04:52 So like down to the penny had everything. So it had like this money was used for purchasing drugs and this money was used for this illegal activity and this illegal activity. So when they got raided, uh, by the feds, they just like had this book sitting there. There was just like, here’s everything you’ve done illegal. So, uh, you know, if you’re going to run a, uh, illegal business, don’t hire your mother to do the books because she’s very honest and she’s going to do you in. That’s the moral of the story here. But it sounds like, you know, Morgan here, it might’ve ran into this to other keeping two sets of books and one with the accurate information in one with the deceitful information for, uh, providing two lenders. So that, aside aside, the SCCs complaint adds more to the heap alleging that Morgan raised more than 110 million by promising an 11% return to investors and then diverted much of that cash to pay other investors in a Ponzi likes scheme.
05:48 So I thought that was really worth highlighting because if you read the books as far as how to raise private capital, um, there’s people who have marks on them. So what I mean by a mark is like, you may be somebody who might have money that you can contribute. So, uh, anybody who IS elderly, maybe they have a pension or an Ira that has, ah, been funded over years, um, maybe they have purchased recent property and that they can find that information through various methods. Um, there’s ways that people can figure out, you know, what, this person might have money, uh, they hang out in this type of club, they do this type of thing. And it might have a mark on you for people to try and say, Hey, I’ve got this great business idea. You know, and in this particular case, um, it wasn’t absolutely ludicrous the returns that he was promising at 11%, but it’s the fact that he promised an 11% return. I mean, as soon as you get into any kind of investment that’s like, we guarantee you 100% promise you that you’re going to have returns that are above average market rates. Like Warren Buffet’s not putting a promise on when he’s returns are going to be, they’re likely going to be pretty good because it’s more profit. But I feel like anytime you see here, those kind of absolute kind of discussion and the language being used when it comes to investments, that’s when the first red flag should go up to maybe do some digging as some homework on this individual.
07:09 So, uh, we’re all familiar with Ponzi schemes just based on, you know, the, the news in the last, you know, 20 years and, uh, some of the bigger cases that have arisen from Ponzi schemes. But it’s interesting to see this one being played out specifically on a Morgan raising private capital, uh, to the tune of 110 million and promising that 11% return to investors and then just diverting much of that cash to pay other investors in a Ponzi like scheme. I mean, that’s what a Ponzi scheme is, right? You just keep getting more money in to help pay the original people who start complaining and speaking up and eventually all of a sudden you have this big issue because people started finding out and everybody wants their money at the same time and they can’t pay you back. So it’s at the SEC said, Morgan’s investors are still owed 63 million. Uh, so more than half of 110 million. While the DOJ says lenders are holding the bag for more than 25 million and insurers are out 3 million as a result of this scheming of Morgan and his associates. I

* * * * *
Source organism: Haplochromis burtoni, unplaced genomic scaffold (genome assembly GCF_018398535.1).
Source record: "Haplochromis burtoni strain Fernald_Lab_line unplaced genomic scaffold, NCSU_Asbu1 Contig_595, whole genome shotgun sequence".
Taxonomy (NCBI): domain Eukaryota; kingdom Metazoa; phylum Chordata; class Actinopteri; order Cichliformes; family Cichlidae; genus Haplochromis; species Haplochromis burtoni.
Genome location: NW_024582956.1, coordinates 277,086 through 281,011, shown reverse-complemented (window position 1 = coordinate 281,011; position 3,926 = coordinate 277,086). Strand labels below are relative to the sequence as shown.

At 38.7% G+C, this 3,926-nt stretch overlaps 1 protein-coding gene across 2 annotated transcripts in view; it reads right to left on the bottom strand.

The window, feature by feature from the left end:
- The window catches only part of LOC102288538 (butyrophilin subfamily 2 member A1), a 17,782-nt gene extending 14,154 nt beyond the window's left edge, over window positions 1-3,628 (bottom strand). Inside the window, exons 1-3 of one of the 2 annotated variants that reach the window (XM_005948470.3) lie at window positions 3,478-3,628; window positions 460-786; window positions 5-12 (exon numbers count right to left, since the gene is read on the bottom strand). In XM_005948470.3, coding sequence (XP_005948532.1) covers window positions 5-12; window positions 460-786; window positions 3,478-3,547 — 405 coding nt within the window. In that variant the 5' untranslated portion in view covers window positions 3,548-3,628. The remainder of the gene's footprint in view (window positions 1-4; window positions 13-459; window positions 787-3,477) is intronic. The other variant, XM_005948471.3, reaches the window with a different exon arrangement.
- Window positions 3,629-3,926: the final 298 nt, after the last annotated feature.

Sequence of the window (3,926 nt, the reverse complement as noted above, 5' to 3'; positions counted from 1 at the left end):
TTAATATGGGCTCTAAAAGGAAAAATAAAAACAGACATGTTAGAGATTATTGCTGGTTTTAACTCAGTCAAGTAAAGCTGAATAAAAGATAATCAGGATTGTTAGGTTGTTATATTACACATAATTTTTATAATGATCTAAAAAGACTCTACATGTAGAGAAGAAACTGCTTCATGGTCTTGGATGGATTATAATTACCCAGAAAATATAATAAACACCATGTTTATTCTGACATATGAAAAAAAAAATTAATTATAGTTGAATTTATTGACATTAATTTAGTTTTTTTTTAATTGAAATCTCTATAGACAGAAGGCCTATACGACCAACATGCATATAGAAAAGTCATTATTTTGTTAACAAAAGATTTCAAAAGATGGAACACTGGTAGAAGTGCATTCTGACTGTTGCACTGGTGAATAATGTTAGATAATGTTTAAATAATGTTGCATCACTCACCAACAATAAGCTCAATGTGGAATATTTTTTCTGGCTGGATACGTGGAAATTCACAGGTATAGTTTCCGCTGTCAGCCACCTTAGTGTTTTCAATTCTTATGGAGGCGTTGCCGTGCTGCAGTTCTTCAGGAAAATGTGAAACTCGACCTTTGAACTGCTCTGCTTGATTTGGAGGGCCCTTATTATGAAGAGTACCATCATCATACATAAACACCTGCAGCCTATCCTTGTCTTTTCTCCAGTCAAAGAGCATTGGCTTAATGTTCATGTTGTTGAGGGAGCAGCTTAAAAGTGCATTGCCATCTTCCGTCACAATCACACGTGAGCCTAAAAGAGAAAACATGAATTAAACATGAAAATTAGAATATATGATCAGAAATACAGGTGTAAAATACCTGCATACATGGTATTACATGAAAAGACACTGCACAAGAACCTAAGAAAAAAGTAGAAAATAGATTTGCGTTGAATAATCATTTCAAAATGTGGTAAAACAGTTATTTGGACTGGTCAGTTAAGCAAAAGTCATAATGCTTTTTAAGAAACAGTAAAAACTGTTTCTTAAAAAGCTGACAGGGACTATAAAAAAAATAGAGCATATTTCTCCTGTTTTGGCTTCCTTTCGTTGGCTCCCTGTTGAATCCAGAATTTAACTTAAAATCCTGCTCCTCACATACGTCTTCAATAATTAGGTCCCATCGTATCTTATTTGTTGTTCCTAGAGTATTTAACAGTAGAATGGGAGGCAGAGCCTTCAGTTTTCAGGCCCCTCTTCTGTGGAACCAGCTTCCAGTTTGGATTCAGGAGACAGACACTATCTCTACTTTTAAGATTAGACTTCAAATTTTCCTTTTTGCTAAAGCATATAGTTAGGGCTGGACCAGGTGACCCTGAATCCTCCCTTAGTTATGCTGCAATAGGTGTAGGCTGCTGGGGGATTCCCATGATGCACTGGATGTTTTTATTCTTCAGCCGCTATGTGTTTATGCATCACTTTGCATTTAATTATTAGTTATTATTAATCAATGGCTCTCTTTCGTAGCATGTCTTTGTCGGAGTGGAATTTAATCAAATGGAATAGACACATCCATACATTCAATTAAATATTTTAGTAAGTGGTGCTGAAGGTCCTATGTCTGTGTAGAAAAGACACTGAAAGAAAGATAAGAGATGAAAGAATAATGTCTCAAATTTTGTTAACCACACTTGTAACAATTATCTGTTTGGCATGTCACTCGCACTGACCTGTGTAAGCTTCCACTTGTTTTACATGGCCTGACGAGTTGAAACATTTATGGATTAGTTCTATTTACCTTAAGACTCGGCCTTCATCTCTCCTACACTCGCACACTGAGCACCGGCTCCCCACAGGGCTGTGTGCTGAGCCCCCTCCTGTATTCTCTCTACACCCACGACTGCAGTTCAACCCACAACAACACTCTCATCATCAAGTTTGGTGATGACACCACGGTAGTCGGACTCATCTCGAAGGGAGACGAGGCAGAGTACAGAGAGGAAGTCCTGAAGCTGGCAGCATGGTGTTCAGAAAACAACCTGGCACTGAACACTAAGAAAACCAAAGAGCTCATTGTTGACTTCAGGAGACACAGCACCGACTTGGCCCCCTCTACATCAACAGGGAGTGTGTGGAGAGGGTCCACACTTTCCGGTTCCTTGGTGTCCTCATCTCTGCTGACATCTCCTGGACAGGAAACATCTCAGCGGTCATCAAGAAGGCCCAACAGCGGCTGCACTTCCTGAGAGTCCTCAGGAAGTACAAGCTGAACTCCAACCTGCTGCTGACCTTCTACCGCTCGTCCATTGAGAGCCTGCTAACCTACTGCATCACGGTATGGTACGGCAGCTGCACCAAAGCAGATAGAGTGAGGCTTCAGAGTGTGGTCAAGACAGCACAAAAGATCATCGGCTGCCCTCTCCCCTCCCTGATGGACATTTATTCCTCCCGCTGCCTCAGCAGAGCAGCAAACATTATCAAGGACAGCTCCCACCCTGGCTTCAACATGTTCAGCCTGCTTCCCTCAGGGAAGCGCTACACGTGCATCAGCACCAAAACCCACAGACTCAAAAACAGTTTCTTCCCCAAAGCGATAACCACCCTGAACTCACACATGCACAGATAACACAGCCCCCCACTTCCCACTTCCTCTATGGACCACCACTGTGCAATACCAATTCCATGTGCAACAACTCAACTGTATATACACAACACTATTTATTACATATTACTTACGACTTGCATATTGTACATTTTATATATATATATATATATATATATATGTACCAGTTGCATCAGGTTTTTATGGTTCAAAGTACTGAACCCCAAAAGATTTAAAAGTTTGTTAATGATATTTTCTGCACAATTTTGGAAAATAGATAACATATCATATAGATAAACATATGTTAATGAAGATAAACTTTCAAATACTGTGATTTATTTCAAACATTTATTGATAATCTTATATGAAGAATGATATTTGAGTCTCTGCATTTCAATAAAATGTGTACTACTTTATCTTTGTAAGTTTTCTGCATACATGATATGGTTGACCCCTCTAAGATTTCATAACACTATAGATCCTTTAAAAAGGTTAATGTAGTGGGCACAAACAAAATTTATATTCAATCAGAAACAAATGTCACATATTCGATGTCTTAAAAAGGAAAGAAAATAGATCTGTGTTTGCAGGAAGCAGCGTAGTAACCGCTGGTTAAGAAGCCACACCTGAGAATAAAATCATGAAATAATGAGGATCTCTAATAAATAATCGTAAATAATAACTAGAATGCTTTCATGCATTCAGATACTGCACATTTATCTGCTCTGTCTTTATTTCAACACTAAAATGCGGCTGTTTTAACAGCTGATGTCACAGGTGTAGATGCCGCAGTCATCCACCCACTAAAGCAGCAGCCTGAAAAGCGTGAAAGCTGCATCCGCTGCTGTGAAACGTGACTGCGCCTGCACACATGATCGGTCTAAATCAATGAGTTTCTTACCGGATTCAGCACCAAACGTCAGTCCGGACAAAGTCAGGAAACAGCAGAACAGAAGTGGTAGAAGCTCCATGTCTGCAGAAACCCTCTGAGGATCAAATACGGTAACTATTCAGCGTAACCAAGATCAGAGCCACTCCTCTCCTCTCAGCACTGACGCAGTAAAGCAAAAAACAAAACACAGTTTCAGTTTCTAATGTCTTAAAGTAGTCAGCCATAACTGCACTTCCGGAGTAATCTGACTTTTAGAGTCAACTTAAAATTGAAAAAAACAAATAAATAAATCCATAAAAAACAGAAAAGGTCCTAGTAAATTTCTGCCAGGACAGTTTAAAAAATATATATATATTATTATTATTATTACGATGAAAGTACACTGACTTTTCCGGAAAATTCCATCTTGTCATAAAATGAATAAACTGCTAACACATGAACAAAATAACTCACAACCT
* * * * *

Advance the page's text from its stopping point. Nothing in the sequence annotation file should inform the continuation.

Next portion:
08:08 t really just interesting story, uh, here and, uh, you, you wonder how many lives that this will impact too because this guy’s got loans for $167 million. Just means he’s got some serious properties, right? It says he’s got a 140 properties. We much be talking about thousands and thousands of units at each property. And what happens with these properties, I mean, you’re talking about tens of thousands of families that live in these properties. You’re talking about thousands of investors who have given their money to this person. I don’t like doom and gloom, right? I like to assume the bust. But uh, situations like this are a good reminder to just say, all right, take a breath. You know, I got this guy who was saying that, you know, he needs money for this investment property he’s building. He’s guaranteeing me 13% returns, no questions asked. He’s got to go on on. Well, it might be worth saying, you know what? There was this article I read rent prep for landlords podcast said this guy was guaranteeing people 11%. Maybe this guy who’s guaranteeing me even more than that, uh, is doing something a little bit strange or, you know, a lot of times people say something cause they want you to believe in them or they want you to, uh, you know, go with the deal.
09:21 But a guarantee isn’t always a guarantee in the end. You know. So I thought that this article is a, a great reminder for landlords and investors specifically to just make sure you’re doing your due diligence. Uh, looking into all the numbers. Uh, a really good book, um, I had him on for an interview is Matt faircloth of um, uh, Derosa group. They’re out in New Jersey area. Uh, he wrote the book on raising private capital. Uh, I did an interview with him actually on a Facebook live, but really goes into the details of what you need to be looking for, what you should be aware of. And it’s, you know, it’s written in a way to somebody who’s trying to raise private capital book for somebody who may invest, with somebody who’s raising private capital. It’s interesting too, just to know where their mindset’s at and what they’re looking for and what things you should be aware of and what to look out for.
10:08 So be smart with your money. Don’t just give it up because somebody has got a great opportunity. Uh, do your homework. That’s the the long winded, um, moral of this story. So, uh, yeah, you can check that out. Again, that’s at housing wire.com, and that’s courtesy of Jessica Urine, who was an editor there, uh, covering reverse mortgages and the housing wealth space.
10:28 So I’ll go ahead and check that out. Uh, episode 261, there’ll be a in the show notes along with other information as well. All right guys. Have a great rest of your week and take care